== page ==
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Friday, August 6, 2010

Green Ideas for 2010 Calendar Contest

I'm going to be working on a project over the next little while to produce an artistic calendar for 2010. I'm currently soliciting suggestions for shot ideas to include in the calendar.

Later on, I'll be looking for recommendations for printers that are as environmentally friendly as possible.

To enter the contest, you should send me a concept for a photo and a brief note explaining the concept. What would the photo look like? What idea is it promoting? You should include a brief paragraph that might get overlayed on the photo.

Winners will receive a veritable plethora of recognition. If your concept is used, your name will be included in the calendar as the submitter of the concept and/or text. You'll be mentioned on the blog as well! And I'll send you a copy of the completed calendar!

The only restriction is that the ideas promote the same values and concepts as the blog and that the photo concept can be shot by me in the Nova Scotia area. It need not even be outdoors - studio ideas are just fine!

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Monday, July 12, 2010

This bit of text came to me via the Green Peace mailing list. I'm not a member, but whatever your politics, I think this is a good reminder of things that we can all do to reduce our dependence on oil.

In the wake of the ongoing catastrophe of the Gulf oil spill, lots of people have been asking us how they can reduce their oil consumption in their daily lives. Here's our top ten:
1. Carpool, cycle or use public transport to go to work.
2. Choose when possible products packaged without plastic and recycle or re-use containers.

3. Buy organic fruits and vegetables (fertilisers and pesticides are based on oil more often than not).
4. Buy beauty products (shampoo, soap, make-up) based on natural ingredients, not oil.
5. Choose when possible locally produced products (less transport involved).
6. Buy clothes made out of organic cotton or hemp - not from oil derivatives.
7. Use non-disposable items in picnics and summer festivals.
8. Quit bottled water.
9. Fly less.
10. Demand that your government encourage renewable energy instead of oil.
(11. Register at our new website and add to this list, then forward it to a friend.)

p.s. Did someone forward this mail to you? Sign up for action alerts and ways you can help here.

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Wednesday, June 16, 2010

President Obama's Oval Office Address on BP Oil Spill & Energy

I'm not one for hyperbole, but last night's speech from the Oval Office may represent an actual turning point for the environmental movement. Have a watch for yourself.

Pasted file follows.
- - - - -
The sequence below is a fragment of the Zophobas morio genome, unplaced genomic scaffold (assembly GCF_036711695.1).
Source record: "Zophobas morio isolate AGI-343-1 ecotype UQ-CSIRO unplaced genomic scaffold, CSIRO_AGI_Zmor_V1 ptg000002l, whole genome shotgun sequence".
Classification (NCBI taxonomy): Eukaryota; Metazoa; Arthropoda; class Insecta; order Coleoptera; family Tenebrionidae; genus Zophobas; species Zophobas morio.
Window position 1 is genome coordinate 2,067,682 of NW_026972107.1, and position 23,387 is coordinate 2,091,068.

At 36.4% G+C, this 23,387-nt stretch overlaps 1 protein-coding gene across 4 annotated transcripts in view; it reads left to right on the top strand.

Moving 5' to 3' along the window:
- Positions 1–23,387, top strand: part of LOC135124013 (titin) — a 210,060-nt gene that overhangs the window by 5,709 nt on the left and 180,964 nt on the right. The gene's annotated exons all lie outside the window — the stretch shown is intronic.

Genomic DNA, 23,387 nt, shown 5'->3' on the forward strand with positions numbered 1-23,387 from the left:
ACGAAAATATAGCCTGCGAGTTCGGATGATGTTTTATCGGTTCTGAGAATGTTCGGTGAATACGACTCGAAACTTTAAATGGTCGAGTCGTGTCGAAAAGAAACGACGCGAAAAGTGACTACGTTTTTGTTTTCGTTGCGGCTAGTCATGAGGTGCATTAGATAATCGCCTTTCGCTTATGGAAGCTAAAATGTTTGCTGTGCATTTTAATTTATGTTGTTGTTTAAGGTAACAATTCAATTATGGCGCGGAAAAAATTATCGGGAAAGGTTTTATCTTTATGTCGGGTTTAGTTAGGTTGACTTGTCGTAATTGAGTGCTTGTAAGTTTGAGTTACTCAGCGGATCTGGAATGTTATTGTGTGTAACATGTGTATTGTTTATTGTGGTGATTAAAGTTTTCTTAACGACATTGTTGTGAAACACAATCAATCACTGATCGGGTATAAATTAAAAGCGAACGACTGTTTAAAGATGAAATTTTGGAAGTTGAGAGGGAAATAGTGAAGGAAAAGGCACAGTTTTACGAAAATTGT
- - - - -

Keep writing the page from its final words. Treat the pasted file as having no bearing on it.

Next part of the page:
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Friday, June 4, 2010

Halifax Curbside Giveaway Weekend

This weekend is Halifax's first go at the Curbside Giveaway Weekend. Your good, well-used and recyclable items can be placed curbside from now until Sunday at dusk. They should be marked "free" and with any luck, a new home will find them. Just watch out for the rain that is coming!

Follow the link for the rules and remember that everything has to be brought back in by Sunday at dusk. Avoid putting out things that you won't want to bring back in after Sunday's rain...

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Tuesday, May 18, 2010

Energy Use Update

Just a really quick update. Another power bill arrived and the period for March 15th to May 14th was 25% lower than the same period last year. It takes a while to see a complete ROI (return on investment) for insulation and window purchases, but I think it's pretty reassuring to see some savings every month, even when the weather and outside temperature was improving!

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Friday, May 14, 2010

The Story of Bottled Water

Well worth a few minutes of your time! Please watch this before your next bottle!

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Saturday, May 1, 2010

Halifax's Dump and Run 2010

Halifax's largest community garage sale is happening tomorrow, May 2nd from 8am to 4pm! Items of all shapes and sizes will be available and the proceeds fund all kinds of interesting charities both local and international!

Check out the website for any last minute details!

Halifax Dump and Run

This is a great event and an opportunity to repurpose and recycle some interesting things for your new apartment or your home!

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Thursday, April 22, 2010

Happy Earth Day

How are you celebrating Earth Day 2010?

I decided to end my illicit affair with Roll Up the Rim coffee cups and started the day with my new ReThink re-usable mug. I also made a point to get out for a walk at lunchtime, taking in the sweet spring air and did a little bit of geocaching as well.

Tonight, I will be out walking the dog and thinking about what is next in my plans to lower my own footprint in the coming weeks! Stay tuned!